Salonen's "Lachen Verlent" was inspired by a quotation from Schoenberg's "Pierrot Lunaire" -- the narrator has forgotten how to laugh, and she begs Pierrot to help her learn to laugh again. "I felt that this is a very moving metaphor of a performer: a serious clown trying to help the audience to connect with emotions they have lost, or believe they have lost," Gupta wrote in the program notes.
It's also a pretty good metaphor for our desire to reconnect with our fellow humans as well as our emotions, following a pandemic that brought so much isolation and disruption.
The music itself was gripping and beautiful, but dark. Did she learn to laugh again? I'm not confident she did. If so, it was some wicked-fast, manic laughter, with moments of spooky-raspy sul ponticello playing (reference to Schoenberg's "sprechtstimme"?), plus lots of double-stops and string crossings. A great performance.
Gupta concluded by playing the first movement of Bach's Sonata in G minor - savoring every note always hitting the perfect resonance. With candles all around, plus the awareness that the Paul Williams Community Room was formerly a funeral parlor, this began to feel like a seance. What spirits were haunting the room? It had such good acoustics, I could even hear Gupta breathing.
Following the performance, Gupta retired with his violin to a couch in the middle of the room for a "community circle" discussion, led by Gail Eichenthal, of the LA classical radio station KUSC.
She first asked, "Why did so many musicians turn to the music of Bach during the pandemic?"
A good question -- for the violinist, violist or cellist, it might be the fact that Bach wrote such thoroughly complete and satisfying solo works for those instruments, between the Sonatas and Partitas for solo violin ("Sei Soli") and the Suites for solo cello.
But the answer probably lies deeper than that -- it has to do with Bach's genius. Eichenthal quoted musicologist Nicolas Slonimsky, who said Bach is the "supreme arbiter and lawgiver of music."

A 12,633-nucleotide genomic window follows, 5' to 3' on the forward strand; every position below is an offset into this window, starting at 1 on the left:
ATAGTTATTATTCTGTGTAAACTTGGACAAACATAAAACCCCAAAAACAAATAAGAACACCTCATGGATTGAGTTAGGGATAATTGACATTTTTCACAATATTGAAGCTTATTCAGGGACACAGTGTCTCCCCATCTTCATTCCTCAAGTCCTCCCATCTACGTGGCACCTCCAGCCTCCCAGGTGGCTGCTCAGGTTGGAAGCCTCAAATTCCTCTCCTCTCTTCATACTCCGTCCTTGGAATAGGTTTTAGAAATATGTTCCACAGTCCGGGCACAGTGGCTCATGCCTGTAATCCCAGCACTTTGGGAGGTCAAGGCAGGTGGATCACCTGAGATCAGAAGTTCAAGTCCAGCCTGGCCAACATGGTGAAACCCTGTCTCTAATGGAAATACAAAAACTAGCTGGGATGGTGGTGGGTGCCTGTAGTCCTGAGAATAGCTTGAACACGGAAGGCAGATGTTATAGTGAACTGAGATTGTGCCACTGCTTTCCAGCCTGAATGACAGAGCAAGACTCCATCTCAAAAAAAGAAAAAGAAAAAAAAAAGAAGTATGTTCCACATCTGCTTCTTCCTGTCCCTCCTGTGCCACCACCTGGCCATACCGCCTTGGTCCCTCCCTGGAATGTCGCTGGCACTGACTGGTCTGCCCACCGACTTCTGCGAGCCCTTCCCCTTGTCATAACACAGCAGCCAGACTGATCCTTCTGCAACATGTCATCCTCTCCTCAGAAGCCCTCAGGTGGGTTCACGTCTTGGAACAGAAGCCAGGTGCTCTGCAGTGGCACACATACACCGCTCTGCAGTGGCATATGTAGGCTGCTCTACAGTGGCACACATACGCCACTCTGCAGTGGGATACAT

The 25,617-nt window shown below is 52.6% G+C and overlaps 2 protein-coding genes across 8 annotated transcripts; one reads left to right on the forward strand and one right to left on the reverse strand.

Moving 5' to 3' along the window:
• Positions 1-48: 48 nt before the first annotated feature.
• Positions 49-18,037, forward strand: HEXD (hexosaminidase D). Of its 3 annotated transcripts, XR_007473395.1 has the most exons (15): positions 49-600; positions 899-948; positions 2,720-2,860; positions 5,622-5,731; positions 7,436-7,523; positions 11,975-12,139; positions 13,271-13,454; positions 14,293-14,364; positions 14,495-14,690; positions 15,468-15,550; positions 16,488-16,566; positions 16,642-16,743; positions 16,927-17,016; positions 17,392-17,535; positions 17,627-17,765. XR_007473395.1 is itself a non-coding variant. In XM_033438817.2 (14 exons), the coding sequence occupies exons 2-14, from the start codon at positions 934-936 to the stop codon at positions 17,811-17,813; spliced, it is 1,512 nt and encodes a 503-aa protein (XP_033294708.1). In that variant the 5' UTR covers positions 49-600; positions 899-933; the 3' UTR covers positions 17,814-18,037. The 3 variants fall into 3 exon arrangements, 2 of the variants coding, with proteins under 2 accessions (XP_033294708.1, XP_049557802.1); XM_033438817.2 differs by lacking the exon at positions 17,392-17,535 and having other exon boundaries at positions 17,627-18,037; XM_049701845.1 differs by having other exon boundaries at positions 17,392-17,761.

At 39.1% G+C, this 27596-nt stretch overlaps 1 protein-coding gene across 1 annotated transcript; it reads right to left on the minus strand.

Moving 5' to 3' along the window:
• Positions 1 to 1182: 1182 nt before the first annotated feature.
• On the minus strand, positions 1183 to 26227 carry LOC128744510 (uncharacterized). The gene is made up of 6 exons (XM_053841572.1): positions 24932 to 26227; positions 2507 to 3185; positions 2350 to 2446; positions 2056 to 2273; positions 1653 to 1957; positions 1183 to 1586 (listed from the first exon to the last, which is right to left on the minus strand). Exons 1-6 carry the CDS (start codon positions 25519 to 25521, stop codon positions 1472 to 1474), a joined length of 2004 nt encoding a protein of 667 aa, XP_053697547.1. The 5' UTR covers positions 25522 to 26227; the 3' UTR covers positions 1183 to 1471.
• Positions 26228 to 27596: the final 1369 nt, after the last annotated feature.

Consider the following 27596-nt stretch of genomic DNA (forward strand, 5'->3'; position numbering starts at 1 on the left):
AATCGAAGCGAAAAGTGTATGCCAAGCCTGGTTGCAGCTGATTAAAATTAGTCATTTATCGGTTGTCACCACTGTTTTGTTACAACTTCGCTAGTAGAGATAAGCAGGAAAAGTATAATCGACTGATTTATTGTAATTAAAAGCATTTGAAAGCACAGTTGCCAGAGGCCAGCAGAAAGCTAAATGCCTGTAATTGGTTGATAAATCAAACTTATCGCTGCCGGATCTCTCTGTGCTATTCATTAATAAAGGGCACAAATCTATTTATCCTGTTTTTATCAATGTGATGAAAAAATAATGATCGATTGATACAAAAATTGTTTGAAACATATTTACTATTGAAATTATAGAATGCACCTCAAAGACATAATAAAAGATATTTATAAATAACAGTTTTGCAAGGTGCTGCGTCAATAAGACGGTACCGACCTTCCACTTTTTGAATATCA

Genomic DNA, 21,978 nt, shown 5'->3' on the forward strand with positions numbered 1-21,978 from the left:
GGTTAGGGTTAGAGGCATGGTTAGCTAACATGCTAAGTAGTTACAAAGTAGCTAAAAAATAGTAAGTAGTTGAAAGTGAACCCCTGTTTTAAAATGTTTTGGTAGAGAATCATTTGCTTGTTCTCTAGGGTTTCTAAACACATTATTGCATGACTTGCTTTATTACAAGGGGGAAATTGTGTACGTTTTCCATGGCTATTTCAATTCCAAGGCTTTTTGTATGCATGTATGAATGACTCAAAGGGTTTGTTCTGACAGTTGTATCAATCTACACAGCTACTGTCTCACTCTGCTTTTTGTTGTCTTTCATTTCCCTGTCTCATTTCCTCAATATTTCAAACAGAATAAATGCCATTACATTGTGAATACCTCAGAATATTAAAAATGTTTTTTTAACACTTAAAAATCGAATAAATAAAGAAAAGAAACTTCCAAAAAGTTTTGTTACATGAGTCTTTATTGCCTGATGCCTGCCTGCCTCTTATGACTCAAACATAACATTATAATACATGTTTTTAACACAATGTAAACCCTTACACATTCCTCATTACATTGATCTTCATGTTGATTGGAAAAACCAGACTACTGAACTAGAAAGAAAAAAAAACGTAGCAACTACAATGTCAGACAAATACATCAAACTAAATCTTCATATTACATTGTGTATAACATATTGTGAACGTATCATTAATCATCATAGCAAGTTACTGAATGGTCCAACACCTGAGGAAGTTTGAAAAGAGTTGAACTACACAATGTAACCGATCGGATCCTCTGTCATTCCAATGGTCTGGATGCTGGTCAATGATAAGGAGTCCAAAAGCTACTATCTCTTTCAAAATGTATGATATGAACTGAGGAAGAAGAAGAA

Gupta said that he suspects that Bach never really meant for the "Sei Soli" for violin to be public, based on the fact they are so intensely personal and intimate, written following the death of Bach's first wife. When Gupta first played solo Bach, he found it to be both thrilling and daunting to play "music that was such an ecosystem unto itself."
More recently, during the pandemic Gupta started playing the solos straight from the manuscript, using a Baroque bow. In doing so, "something in the rhetoric of that music changed for me."
Gupta talked a little bit about what it was like to play at Disney Hall one day and then Skid Row the next - or sometimes both in the same day. He said that spending time in Skid Row "unveils the most fragile and vulnerable parts of ourselves." We ask, how could a place like this exist? We don't want to look at the fact of its existence. But meeting the people who live there, he saw a strength. "They refuse to take the entirety of their identity from the worst thing that ever happened to them," Gupta said. When he is performing for people who live on Skid Row, "I'm playing toward a kind of liberation."
With the new programs that he is creating with Street Symphony and Young Musicians Foundation, he said, "we intend to make music with this community, not at this community."
BELOW: At the end of the evening, Gupta led the audience through a version of "Take What You Need," a piece written by Esmail. It is a simplified version of a a piece for choir that was commissioned by Street Symphony. While it has been performed a few times in traditional concert halls, "most performances have taken place in jails, homeless shelters, support groups, schools, memorial services, places of worship — in places where people can gather to see and honor the humanity in one another." It's full of encouragement and hope -- a meditation for anyone who could use a bit of that:
If you want to purchase Gupta's new recording, "When the Violin," please click here.